Elemental Gimmick Gear - Review

By Jeff Davis, RPGamer Writer

Review Breakdown
   Battle System 6.5
   Gameplay 7.5
   Music 7
   Originality 7
   Plot 6
   Replay Value 5
   Sound 6.5
   Visuals 7
   Difficulty Hard
   Time to Complete

12-20 hours



   One would think that the post-32-bit era of RPG gaming would usher an RPG wherein games fashion themselves in stunning graphics, gameplay that treads uncharted waters or stories that capture the imagination -- for better or worse Elemental Gimmick Gear defies this convention. Instead EGG goes back to the old tried and true approach of good graphics, good gameplay, and good music. Do these characteristics guarantee a good game? Well, not exactly.

    The game's model follows that of a typical 2D-Overhead Adventure/RPG resembling the earlier Zeldas. Focusing more on adventure than rpg, the game treats gamers to a unique experience that is so rarely found in today's all out 3D landscape.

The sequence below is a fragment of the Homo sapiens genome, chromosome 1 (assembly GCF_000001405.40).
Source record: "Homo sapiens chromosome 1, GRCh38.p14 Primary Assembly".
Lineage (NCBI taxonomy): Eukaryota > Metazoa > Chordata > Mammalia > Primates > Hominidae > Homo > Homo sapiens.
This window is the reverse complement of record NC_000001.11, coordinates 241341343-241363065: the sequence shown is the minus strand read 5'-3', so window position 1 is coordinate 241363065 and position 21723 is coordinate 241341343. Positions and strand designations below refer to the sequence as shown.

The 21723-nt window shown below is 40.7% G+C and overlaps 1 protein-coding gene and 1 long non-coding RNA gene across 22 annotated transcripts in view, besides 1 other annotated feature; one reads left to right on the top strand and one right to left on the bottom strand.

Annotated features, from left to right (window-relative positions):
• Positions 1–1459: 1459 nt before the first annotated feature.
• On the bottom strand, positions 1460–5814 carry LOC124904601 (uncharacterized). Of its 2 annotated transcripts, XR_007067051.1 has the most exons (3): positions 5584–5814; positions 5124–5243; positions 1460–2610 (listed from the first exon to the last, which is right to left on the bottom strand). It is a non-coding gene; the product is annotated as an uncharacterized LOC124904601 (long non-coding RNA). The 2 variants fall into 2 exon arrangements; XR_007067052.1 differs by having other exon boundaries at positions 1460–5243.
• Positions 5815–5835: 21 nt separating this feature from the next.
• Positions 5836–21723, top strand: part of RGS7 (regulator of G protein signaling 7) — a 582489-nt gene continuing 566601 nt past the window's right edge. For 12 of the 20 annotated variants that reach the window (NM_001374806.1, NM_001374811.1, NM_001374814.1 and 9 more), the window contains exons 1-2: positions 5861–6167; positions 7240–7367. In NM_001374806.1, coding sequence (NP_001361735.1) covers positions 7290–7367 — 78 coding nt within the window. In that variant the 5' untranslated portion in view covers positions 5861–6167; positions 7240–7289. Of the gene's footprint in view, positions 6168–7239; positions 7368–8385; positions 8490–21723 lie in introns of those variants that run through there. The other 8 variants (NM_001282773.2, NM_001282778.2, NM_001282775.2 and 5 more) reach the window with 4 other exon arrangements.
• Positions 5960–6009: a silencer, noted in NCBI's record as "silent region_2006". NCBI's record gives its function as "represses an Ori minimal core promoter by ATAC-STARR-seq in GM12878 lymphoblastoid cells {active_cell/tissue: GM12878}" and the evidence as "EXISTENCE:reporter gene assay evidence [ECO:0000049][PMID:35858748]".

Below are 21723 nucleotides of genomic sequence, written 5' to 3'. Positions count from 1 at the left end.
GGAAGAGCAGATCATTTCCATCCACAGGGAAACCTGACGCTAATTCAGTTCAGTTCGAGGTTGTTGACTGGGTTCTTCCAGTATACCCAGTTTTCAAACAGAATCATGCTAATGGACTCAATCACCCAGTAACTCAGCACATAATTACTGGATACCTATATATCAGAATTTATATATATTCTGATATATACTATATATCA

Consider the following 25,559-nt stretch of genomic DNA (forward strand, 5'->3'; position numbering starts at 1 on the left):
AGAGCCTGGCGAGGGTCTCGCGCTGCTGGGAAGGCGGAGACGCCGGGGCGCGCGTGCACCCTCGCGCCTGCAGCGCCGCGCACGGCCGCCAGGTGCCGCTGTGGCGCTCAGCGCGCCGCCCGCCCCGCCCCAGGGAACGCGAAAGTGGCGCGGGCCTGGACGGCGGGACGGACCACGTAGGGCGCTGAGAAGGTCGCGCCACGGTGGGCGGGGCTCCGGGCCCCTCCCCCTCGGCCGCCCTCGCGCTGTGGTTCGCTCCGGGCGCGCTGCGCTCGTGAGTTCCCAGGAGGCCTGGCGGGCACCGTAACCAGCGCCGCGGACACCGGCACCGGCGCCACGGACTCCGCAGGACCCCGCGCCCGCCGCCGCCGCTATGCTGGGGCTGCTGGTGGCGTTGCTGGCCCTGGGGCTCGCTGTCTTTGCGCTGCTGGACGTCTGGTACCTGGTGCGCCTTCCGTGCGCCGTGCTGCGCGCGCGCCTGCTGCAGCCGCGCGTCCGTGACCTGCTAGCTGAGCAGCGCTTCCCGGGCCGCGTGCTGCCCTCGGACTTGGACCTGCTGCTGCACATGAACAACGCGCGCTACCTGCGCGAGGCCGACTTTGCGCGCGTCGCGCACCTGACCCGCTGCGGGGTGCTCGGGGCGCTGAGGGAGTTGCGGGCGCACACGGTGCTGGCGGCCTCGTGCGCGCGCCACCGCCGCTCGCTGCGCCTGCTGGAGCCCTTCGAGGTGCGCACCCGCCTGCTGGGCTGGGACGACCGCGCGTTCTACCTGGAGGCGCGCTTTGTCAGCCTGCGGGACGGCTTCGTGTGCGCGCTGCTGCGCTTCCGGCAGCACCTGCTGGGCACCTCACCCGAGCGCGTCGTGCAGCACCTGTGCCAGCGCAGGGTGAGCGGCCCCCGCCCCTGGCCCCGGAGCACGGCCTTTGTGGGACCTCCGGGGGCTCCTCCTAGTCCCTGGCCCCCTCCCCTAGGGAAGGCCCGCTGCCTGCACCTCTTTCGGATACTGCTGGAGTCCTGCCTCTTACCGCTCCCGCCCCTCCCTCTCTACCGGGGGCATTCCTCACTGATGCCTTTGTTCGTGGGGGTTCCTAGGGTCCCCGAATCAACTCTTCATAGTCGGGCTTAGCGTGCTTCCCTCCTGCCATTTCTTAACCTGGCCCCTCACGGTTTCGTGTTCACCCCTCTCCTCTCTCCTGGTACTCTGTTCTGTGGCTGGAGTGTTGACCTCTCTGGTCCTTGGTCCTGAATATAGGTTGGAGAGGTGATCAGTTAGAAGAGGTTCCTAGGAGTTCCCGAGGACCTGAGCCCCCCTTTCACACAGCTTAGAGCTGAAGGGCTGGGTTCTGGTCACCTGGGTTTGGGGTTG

The story unfolds as a group of workers excavate a robot known as Elemental Gimmick Gear or EGG within an ancient ruin. Enclosed within the robot they find a pilot, the main character, who they name the Sleeper. All attempts to awaken the man fail. At the same time scientists study, then replicate the EGG, which then becomes transportation and fighting mechanisms. As the Sleeper continues his seemingly eternal slumber the world begins to evolve with this new found tool . Eventually time progress and one day a group of EGGs explore the ruins wherein they accidentally hit a switch that triggers a world wide apocalypse of sorts. The dome-shaped structure erupts with life and spreads its Tentacles across the world. It then encloses itself in a thick fog hence the people started to call the structure 'Fogna'. The game then begins as you are thrust into the role of the Sleeper, who when awaken is given the name Leon. Due to his timeless slumber he awakens to an amnestic episode, knowing nothing of his identity or his past. Selen, the scientist who cared for him during his sleep suggests that he take his robot and travel to Fogna, the place where he was unearthed. EGG's story is competent enough for the genre as it takes a number of twists and turns to the end, but not enough to be one of endearment after the game is turned off. The main flaw is that the game tries to fall back on a weak and holey storyline. It clearly should have been more carefully developed. For example, in the beginning after you get back from the first mission, Selen is captured. She was not developed enough, despite being a significant character in the game. So early in the game it left me asking "Who's Selen?" -- "What's going on?" -- and more so "Who cares?" There is no sense of urgency in the storyline to propel you to play for curiosity's sake -- a flaw that might turn away a gamer or two.